7


From this evidence base, five case studies were selected, each from a different sector and each demonstrating a different aspect of these CSR or governance structures. Obviously there may be bias in this research in that we are reliant on what the companies report on. Our aim is to take this research and approach the companies reviewed to ask for their comments/additions with a view to adding questionnaire- and interview-based qualitative information by March 2008. This next phase will consider whether and, if so, how the types of governance structures looked at in this research have delivered innovation or transformation, arising from the CSR agenda, to the companies’ business. (See Article 13 research, “Approaches to business innovation and transformation – the role of corporate governance”)

8


Literature Review As already detailed in the summary in the UK, the new Companies Act (2006) provides a legal foundation for CSR governance at board level. The recent briefing paper from the Institute of Business Ethics (2007) cites this legal requirement as one of several drivers for the development of board-level CSR committees in the UK. Other drivers cited include: risk and reputation management; embedding of ethical values throughout an organisation and raising board awareness of ethical values and issues, whilst indicating to staff that values and ethics are taken seriously at the top.6 Parallel developments in the US, reviewed by Cramer and Hirschland in the Harvard Business Review (2006), show that legislative changes to board composition, roles and authority as well as increased attention to non-financial risks and opportunities are leading to the expansion of boards’ ‘fiduciary duties’ to include social, environmental and human rights issues. It is reported in this review that US boards are recognising that a proactive approach to these issues impacts on business performance and enhances their own legitimacy. “Active board engagement around what it means to be a responsible and responsive enterprise has the potential to buttress the true power of the board as an instrument for strategic, long-term value creation. Boards are stepping in to help guide company strategy by defining the meaning of “responsibility” in an era when the views of stakeholders have joined shareholders as critical measures of company success.”7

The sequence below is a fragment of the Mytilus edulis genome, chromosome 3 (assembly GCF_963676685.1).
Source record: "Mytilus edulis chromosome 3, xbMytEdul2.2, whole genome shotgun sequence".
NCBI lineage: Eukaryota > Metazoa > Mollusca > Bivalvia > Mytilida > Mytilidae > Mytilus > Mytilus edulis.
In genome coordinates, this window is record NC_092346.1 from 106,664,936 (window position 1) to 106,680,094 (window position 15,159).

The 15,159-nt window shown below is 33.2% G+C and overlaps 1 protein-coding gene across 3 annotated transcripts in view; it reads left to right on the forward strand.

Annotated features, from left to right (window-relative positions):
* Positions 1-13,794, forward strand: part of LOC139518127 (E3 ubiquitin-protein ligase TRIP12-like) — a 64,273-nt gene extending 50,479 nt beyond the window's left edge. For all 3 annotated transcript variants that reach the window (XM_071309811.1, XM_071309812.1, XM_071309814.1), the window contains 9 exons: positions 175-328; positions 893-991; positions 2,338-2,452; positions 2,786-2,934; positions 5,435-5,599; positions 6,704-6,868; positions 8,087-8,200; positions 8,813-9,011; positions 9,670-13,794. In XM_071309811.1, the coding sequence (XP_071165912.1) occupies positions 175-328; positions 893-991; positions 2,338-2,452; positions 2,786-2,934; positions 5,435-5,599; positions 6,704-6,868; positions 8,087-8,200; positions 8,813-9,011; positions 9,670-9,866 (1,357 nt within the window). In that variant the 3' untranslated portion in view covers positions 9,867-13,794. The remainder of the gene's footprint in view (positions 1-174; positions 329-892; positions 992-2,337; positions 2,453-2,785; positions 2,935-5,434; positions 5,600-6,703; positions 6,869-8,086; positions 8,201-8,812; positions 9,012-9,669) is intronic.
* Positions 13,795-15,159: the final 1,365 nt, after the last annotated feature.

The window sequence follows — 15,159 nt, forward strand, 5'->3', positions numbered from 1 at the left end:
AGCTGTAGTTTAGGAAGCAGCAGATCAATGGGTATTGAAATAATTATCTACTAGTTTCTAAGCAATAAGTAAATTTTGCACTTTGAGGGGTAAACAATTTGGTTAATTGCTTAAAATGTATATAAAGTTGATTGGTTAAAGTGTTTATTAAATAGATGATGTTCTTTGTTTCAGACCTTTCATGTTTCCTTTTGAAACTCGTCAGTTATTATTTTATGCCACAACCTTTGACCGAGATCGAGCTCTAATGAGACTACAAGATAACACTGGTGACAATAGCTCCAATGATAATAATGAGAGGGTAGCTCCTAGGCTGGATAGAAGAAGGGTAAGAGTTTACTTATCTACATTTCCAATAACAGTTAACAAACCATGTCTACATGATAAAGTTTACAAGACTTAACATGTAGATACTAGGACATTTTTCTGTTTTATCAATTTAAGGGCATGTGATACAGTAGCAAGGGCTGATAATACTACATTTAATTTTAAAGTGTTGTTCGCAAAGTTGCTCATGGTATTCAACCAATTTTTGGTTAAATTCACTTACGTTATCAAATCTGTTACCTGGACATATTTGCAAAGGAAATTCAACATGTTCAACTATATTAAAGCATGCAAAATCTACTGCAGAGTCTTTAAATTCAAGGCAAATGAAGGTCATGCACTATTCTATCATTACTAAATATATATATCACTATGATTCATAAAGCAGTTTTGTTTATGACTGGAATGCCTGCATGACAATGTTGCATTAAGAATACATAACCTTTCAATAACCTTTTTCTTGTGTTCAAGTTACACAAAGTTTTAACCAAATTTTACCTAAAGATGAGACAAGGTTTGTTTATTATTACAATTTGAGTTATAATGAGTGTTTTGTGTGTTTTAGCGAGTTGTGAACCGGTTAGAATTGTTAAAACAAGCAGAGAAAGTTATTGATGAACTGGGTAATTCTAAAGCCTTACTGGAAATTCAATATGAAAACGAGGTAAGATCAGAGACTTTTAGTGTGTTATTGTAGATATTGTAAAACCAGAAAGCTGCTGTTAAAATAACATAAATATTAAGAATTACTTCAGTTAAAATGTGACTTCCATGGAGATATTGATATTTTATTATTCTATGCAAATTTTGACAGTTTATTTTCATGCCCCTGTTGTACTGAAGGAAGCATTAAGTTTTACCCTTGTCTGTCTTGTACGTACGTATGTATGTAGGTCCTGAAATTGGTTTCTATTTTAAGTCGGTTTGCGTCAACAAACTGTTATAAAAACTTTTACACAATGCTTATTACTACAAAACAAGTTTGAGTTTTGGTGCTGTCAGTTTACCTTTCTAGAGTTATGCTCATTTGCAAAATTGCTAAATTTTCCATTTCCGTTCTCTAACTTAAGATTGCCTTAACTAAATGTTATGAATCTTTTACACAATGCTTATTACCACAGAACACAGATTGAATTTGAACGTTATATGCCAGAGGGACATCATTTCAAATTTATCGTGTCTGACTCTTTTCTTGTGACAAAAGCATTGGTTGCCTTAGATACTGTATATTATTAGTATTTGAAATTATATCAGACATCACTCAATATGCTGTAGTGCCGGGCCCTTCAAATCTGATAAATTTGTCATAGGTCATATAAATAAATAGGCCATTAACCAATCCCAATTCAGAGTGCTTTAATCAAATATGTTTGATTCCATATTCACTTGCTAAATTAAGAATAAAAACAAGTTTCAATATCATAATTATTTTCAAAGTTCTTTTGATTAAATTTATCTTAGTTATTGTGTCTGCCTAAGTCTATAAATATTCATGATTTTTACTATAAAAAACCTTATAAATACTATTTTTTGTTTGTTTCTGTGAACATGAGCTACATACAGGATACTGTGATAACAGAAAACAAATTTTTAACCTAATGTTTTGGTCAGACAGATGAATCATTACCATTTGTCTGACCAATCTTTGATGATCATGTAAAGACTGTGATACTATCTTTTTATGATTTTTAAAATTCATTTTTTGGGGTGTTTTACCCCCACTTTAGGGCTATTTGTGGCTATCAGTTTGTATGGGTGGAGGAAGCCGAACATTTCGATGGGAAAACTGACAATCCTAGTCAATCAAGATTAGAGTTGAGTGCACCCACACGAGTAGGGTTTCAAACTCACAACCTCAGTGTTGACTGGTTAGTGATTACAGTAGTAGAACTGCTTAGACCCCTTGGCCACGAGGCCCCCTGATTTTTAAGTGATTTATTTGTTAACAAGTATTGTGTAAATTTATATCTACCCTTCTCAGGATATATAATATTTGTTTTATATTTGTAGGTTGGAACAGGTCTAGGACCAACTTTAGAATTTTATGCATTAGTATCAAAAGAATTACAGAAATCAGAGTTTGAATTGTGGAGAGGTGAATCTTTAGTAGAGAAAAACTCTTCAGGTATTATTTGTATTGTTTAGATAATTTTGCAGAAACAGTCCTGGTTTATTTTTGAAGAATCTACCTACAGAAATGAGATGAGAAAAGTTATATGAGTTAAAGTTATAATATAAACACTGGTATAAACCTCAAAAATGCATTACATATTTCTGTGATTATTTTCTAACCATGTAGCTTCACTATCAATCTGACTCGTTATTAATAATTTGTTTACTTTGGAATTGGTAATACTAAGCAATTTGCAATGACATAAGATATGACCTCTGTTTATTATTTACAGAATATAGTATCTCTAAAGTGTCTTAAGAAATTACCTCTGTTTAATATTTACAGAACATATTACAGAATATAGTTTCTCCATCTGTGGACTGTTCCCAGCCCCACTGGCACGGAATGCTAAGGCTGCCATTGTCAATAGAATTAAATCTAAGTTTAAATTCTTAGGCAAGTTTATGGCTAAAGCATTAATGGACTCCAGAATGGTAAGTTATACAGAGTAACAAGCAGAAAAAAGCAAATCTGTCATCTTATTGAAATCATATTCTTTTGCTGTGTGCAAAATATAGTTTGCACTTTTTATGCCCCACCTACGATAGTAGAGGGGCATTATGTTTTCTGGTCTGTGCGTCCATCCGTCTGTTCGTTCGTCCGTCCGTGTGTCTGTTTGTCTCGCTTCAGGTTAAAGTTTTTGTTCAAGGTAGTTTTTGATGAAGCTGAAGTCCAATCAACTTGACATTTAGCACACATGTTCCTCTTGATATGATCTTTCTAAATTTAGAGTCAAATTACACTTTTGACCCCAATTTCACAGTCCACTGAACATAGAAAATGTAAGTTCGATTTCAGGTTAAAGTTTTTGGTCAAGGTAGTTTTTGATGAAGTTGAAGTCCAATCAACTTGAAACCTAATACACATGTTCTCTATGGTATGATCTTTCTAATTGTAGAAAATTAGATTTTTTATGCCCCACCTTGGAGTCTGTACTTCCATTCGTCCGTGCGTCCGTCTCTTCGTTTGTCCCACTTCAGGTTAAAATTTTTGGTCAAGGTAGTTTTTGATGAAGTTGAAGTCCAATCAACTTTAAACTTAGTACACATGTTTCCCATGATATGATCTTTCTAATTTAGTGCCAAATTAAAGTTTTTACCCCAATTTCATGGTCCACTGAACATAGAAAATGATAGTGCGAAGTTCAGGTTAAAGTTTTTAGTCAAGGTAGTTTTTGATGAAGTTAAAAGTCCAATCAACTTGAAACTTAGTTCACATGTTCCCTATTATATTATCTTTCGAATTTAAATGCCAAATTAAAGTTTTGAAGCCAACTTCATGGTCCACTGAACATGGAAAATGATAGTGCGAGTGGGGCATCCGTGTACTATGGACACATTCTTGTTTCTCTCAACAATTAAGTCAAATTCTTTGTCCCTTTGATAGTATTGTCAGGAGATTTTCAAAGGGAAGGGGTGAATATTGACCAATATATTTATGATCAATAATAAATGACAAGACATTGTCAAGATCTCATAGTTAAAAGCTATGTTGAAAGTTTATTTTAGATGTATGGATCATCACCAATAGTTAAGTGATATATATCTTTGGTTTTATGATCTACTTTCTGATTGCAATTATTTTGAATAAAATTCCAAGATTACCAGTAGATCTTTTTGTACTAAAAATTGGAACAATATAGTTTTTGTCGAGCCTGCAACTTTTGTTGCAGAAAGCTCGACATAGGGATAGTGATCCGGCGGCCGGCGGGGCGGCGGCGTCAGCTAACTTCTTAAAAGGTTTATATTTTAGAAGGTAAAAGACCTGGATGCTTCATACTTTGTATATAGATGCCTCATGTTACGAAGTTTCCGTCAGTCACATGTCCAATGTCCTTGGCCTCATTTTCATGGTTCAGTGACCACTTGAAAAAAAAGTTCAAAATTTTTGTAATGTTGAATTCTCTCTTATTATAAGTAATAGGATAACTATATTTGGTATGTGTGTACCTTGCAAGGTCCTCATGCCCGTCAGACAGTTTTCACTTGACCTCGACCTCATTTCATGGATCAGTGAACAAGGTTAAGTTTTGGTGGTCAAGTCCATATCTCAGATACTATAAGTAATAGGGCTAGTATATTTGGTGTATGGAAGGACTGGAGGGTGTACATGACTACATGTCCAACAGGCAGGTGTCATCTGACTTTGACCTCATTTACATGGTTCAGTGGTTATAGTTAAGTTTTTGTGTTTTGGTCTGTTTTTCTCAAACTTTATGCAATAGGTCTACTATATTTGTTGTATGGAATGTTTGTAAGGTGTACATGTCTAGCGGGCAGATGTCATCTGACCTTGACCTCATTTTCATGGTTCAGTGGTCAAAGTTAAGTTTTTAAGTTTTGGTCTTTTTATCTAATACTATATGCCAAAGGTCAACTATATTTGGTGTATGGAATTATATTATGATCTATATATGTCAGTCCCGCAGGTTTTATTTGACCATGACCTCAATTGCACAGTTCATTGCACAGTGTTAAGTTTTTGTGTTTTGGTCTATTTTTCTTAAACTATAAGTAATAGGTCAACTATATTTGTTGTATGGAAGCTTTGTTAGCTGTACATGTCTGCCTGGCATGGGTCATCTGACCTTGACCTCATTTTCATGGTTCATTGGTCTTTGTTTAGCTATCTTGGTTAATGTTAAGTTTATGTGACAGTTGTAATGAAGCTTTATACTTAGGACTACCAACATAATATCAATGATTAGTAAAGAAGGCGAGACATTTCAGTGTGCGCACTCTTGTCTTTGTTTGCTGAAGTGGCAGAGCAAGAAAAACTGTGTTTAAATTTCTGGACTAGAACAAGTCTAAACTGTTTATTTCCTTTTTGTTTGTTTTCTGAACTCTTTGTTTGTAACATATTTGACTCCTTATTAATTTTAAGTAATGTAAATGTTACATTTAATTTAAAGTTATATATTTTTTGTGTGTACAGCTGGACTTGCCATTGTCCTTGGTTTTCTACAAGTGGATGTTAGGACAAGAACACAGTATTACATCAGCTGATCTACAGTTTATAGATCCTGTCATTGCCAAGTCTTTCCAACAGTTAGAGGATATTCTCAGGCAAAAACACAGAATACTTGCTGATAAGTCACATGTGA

This is further reflected in the US where it is becoming increasingly common for companies to address CSR issues at board level with an estimated 20 percent of the Standard & Poor’s 500 having established board CSR committees8 and eight out of Fortune’s top ten ‘Most Admired Companies for Social Responsibility’ in 2004 having board CSR committees. This literature reports that the reasons cited for boards taking a proactive stand on CSR issues include: positioning companies for future success; reducing conflict with environmental campaigners and communities; responding to stakeholder demands; reputation building and attracting mainstream investors. Notably, Porter and Kramer (2006) pointed out that in 2005 alone there were 360 shareholder resolutions relating to CSR issues such as labour conditions and global warming.9 Although the literature does not demonstrate a standard approach to integrating oversight of CSR issues into the structures of US boards, Cramer and Hirschland (2006) identified four emerging trends: • Expanding the charter of an existing board committee; • Considering the full board as a CSR committee; • Establishing an executive committee or external advisory committee that reports to the board; and • Establishing a CSR-specialised board committee.

9